Tuesday, September 17, 2013

For the Love (and Grief) of Dogs


This is a piece I rediscovered today. I wrote it in September of 2012. The piece takes on new meaning for me this fall. I’ll leave it at that, for now. But this rediscovery and reflection is what I love about writing.
-AFW 9/17/13


Ziva
There was something safe about grieving for my dog Charlie. It had been an expected loss. It was difficult but acceptable to mourn for her. The loss was not complicated, just sad. Her aging, her dementia at the end, the seizures that told me it was time, and then ultimately her death on that winter morning...it was now permanent and concrete. There was no shock, no questions. But also, no coming back. 

For days and weeks afterward, I’d tear up on my way to school. But soon I began being able to talk about her, our experiences together, and even the final hours of her life without crying. I was able to look at her picture again and tell the many stories of our nearly 17 years together. 

I smile at Ziva now. This new pup, who entered our lives in June of 2011, has the goofiest way of looking at me at times. Emma calls it her DERF face. Her black fur, not nearly as soft or as fluffy as Charlie’s, looks sleek. She is agile and quick. I watch her zoom from the front yard to the back and I think from time to time, “Will the Lyme disease she was diagnosed with having ever show itself?”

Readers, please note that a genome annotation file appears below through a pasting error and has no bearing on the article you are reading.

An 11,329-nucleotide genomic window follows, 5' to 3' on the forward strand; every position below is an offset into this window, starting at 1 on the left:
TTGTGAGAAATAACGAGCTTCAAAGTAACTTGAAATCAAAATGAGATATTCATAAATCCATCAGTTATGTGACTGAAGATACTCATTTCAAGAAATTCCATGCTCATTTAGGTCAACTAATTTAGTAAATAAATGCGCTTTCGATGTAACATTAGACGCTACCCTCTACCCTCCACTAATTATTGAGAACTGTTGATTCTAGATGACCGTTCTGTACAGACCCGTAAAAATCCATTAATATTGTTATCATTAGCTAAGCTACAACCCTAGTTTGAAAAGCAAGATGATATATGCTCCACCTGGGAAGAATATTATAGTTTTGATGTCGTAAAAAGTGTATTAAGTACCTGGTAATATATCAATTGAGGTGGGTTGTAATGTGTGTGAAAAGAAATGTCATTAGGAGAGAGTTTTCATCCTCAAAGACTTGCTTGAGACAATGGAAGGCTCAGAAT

I realize I am still comparing Ziva to Charlie. How does one love a dog as much as I loved Charlie without comparing every other dog that comes next to her? Then I think of Henry, the dog I loved from age 12 to 25. I think of Scamp, the dog that was in my life from age 1 to 12. Didn’t I feel the same? Yes. 

I am sitting in the leather chair playing on my laptop when I see my pictures of Ziva taken a few hours earlier. The one where a football, a soccer ball, and a stick lay at her paws is my favorite. The girl can’t decide. She wants to play with them all. She wants them all right there at her disposal. She knows she can’t carry all three with her at once, but as she runs off with the one physically closest to her, she returns to the other toys later. This is how it is with me. I’m enjoying Ziva to the fullest today, but I’ll come back to Charlie from time to time and I’ll think of how great a dog she was. I’ll even think of my childhood days with Henry and Scamp. It never seems to matter whether I understand how things come to be; it’s enough to know that in some deep, evocative way, life just takes care of itself. 

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